Sunday, September 11, 2011
Tuesday, September 6, 2011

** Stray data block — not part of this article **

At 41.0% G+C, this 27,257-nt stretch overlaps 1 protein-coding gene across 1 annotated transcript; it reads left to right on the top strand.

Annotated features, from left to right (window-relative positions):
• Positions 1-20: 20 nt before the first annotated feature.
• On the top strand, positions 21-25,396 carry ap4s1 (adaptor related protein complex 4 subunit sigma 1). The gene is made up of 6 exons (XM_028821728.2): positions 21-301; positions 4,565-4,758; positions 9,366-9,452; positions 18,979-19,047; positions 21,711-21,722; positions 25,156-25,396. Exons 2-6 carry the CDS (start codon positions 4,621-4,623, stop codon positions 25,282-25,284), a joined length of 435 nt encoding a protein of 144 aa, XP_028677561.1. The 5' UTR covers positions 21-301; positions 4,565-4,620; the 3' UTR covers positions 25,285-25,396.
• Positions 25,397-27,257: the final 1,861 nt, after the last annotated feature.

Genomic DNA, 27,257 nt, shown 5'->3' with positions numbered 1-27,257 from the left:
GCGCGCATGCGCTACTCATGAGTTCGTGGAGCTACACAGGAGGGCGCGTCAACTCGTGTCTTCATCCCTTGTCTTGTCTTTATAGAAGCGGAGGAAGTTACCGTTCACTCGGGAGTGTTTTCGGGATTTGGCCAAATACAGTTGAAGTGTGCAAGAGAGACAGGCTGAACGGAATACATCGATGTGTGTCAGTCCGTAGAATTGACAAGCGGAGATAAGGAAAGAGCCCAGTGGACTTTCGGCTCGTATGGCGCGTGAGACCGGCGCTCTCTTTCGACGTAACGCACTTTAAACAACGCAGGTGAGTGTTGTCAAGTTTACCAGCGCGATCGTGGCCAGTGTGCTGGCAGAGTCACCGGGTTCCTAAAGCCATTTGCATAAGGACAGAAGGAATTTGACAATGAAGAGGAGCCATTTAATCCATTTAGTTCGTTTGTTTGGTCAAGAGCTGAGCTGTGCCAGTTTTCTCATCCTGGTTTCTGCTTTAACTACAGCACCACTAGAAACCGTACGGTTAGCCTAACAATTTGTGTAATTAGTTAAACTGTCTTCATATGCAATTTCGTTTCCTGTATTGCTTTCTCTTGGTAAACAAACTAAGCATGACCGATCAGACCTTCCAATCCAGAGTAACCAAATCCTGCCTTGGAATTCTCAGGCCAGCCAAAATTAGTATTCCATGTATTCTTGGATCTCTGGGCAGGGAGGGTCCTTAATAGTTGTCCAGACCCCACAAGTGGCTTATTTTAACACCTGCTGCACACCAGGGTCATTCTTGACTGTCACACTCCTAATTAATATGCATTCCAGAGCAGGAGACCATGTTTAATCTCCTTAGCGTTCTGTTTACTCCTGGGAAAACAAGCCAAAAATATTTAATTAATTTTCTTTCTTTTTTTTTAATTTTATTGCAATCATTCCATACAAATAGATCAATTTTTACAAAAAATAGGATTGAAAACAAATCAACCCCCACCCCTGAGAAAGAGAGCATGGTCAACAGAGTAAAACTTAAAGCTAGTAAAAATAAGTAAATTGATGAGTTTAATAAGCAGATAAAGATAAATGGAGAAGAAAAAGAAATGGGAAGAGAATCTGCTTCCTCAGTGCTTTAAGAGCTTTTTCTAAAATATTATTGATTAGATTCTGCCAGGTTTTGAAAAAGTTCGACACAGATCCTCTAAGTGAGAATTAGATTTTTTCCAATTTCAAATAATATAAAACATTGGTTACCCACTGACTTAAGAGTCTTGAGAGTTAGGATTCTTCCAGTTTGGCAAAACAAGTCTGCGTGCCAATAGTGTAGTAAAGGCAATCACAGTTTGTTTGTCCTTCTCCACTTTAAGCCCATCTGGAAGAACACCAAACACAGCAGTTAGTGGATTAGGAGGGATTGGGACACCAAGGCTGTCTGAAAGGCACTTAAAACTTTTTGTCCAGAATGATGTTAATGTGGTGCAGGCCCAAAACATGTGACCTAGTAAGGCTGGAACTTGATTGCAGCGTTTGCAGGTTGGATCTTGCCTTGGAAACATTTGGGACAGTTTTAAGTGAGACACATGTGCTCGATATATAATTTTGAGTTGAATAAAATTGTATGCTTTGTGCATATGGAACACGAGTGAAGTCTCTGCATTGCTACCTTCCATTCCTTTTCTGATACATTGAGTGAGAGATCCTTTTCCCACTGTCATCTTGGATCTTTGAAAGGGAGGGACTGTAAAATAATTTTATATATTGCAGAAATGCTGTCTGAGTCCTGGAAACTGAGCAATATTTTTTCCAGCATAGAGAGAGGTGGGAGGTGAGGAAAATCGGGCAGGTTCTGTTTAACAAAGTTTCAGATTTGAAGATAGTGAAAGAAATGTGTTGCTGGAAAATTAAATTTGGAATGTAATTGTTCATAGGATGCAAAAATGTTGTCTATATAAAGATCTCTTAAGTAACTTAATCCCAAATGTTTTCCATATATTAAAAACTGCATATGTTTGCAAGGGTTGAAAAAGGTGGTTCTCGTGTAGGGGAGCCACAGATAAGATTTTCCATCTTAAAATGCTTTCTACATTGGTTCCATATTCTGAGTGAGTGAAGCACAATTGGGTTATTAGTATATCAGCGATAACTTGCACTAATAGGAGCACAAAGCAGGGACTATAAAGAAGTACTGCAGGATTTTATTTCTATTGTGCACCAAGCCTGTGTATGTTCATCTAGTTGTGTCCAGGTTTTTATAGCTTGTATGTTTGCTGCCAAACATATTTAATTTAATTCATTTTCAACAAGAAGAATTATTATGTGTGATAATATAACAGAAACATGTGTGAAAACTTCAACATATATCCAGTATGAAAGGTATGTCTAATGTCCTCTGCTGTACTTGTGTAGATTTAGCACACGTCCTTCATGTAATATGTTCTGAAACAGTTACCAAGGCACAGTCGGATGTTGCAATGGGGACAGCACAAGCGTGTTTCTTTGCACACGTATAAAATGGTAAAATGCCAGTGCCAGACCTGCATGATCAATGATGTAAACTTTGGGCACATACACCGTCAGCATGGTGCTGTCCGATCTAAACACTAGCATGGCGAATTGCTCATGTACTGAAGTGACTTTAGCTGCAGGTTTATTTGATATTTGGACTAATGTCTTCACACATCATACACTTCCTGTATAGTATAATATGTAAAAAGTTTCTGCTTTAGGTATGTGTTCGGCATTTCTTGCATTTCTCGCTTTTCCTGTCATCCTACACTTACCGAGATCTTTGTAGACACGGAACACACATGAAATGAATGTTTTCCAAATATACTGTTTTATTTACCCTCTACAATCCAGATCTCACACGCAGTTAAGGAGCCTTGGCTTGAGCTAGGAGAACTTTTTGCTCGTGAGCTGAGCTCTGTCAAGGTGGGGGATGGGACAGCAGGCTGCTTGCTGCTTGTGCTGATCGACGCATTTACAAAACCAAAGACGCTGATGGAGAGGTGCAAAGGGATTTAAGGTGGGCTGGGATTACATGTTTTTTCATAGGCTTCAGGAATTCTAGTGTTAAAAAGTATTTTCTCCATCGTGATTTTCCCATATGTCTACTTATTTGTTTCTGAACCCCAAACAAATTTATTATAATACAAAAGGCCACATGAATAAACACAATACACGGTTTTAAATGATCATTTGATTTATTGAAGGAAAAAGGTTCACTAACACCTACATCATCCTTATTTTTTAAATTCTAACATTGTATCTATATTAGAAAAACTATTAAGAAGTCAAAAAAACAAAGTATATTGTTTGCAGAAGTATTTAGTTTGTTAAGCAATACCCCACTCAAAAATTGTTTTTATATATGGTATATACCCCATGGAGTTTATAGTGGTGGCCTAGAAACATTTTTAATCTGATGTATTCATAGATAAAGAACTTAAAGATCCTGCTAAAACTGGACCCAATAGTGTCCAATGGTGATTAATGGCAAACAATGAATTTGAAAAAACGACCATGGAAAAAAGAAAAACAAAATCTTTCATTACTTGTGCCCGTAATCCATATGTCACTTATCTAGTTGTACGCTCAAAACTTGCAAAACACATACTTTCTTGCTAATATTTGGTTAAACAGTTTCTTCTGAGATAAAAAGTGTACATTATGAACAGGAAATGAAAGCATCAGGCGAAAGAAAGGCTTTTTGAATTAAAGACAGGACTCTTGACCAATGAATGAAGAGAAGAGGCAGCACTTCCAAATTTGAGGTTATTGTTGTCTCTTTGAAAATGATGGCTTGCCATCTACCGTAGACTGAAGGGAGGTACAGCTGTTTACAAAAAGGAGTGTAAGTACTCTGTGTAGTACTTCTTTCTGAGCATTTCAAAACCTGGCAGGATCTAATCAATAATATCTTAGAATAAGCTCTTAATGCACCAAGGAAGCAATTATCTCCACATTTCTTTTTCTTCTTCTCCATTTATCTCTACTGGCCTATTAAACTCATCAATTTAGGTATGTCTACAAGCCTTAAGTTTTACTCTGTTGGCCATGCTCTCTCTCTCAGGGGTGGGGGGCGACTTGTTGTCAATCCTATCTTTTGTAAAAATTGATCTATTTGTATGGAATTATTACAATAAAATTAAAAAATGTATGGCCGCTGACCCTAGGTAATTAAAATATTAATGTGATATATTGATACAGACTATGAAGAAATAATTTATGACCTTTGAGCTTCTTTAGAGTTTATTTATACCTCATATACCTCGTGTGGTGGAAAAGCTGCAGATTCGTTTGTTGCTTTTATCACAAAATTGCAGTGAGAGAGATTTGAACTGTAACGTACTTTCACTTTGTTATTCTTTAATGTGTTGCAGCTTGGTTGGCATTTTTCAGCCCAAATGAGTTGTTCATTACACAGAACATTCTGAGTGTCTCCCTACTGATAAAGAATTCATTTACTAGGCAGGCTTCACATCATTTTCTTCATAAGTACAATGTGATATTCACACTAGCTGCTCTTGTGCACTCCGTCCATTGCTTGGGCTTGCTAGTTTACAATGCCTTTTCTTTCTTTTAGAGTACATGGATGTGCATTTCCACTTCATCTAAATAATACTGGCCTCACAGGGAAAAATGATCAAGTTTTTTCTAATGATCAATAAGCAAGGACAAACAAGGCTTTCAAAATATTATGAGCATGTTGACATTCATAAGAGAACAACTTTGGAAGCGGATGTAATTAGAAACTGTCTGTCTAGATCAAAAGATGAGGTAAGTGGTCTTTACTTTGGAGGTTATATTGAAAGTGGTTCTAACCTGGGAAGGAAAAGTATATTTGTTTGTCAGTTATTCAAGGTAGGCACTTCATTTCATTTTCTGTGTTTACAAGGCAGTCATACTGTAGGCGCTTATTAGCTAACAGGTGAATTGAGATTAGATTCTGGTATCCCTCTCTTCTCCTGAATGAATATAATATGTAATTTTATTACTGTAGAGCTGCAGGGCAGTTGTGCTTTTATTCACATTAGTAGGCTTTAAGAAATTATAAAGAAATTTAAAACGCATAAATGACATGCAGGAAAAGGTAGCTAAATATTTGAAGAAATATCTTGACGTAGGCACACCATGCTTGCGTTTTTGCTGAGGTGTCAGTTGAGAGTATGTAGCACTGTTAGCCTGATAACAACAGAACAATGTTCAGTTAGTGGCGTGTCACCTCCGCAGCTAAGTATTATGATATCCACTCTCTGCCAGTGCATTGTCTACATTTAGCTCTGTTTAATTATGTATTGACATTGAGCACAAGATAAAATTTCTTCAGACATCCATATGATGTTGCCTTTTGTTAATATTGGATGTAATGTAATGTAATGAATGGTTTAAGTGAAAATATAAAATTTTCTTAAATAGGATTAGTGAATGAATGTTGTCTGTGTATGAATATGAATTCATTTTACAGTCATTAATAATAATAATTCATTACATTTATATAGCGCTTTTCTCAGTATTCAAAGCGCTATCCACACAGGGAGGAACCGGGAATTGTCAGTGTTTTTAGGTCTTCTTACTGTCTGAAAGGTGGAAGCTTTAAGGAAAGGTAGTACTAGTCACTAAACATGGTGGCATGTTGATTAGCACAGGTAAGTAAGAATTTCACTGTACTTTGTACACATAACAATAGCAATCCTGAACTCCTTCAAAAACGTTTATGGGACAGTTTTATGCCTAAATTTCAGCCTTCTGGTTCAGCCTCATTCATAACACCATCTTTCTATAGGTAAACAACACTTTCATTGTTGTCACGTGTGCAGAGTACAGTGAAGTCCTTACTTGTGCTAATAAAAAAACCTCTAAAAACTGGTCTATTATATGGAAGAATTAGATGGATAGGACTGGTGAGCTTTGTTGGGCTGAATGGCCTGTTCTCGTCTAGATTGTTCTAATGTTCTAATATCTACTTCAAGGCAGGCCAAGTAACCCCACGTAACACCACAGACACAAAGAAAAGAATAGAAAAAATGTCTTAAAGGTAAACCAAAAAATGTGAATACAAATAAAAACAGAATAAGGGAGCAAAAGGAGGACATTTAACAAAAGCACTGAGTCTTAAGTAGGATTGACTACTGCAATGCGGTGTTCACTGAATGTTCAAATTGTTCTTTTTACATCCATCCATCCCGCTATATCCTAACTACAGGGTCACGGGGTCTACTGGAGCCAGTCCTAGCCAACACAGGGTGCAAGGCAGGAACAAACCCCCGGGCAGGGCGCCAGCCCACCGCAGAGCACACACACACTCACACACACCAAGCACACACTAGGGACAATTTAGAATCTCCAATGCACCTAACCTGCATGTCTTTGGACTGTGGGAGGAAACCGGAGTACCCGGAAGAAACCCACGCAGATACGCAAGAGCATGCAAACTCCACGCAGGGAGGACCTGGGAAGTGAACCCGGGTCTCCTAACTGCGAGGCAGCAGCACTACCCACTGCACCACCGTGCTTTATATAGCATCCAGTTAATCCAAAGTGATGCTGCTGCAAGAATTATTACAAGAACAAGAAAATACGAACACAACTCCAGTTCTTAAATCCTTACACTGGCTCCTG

Labor Day has passed and all the kids (well, nearly all) are back in school. August is just a memory, but a vivid one that will not soon be forgotten here in Central Virginia. The Great Dismal Swamp had a fire that burned for weeks, eventually consuming over 6,000 acres. When the wind shifted, here in Richmond some 80 miles to the west of the swamp, the air would grow hazy with a strong smell of smoke. Air quality advisories would come from the weather guys at Channel 12, and folks would wonder what hath nature wrought. Then, on Tuesday, August 23, Janet and I went to the movie theater at Short Pump, Virginia, to catch the final installment of the "Harry Potter" series. About 20 minutes into the movie, we heard that low, deep deep rumbling sound that movies love to put in to add suspense and impending doom. "How odd!" I thought, that they would choose to put it in at at time when Harry, Ron and Hermione were just talking. But then my seat began to vibrate, then shake. And then the floor began to roll a bit, and up on the screen, Harry and the gang were shaking up and down so violently, I thought the young wizard's spectacles were going to fly off his face. At which point, the theater ceiling and walls began to creak louder and louder. "WOW!" This movie was in 4D! . . . Anyhow, after a half minute or so, it was all over. Cell phones began going off (good thing we didn't pay attention to that admonishment on the screen prior to the movie) as worried family and friends called to check on loved ones. We were okay, of course, and enjoyed the remainder of the movie (which was pretty darn good, I must say)! For those unfamiliar with Short Pump, it is about ten miles northwest of Richmond, and only 25 miles or so from Mineral, the epicenter of the quake. Aftershocks came for several days, and seemed to end just in time for us to turn our attention to the arrival of Hurricane Irene. Lots of damage in our area, with thousands of trees and power lines down. We lost our power for four and a half days, but thankfully, a generator kept the refrigerators humming, as well as lights burning, a fan turning, and my coffeemaker brewing. Meanwhile, even though the swamp got over ten inches of rain, the fires are still smoldering deep down below the surface. It's like some kind of evil, dark magic from "He who must not be named." I think I'm ready for a really big snow!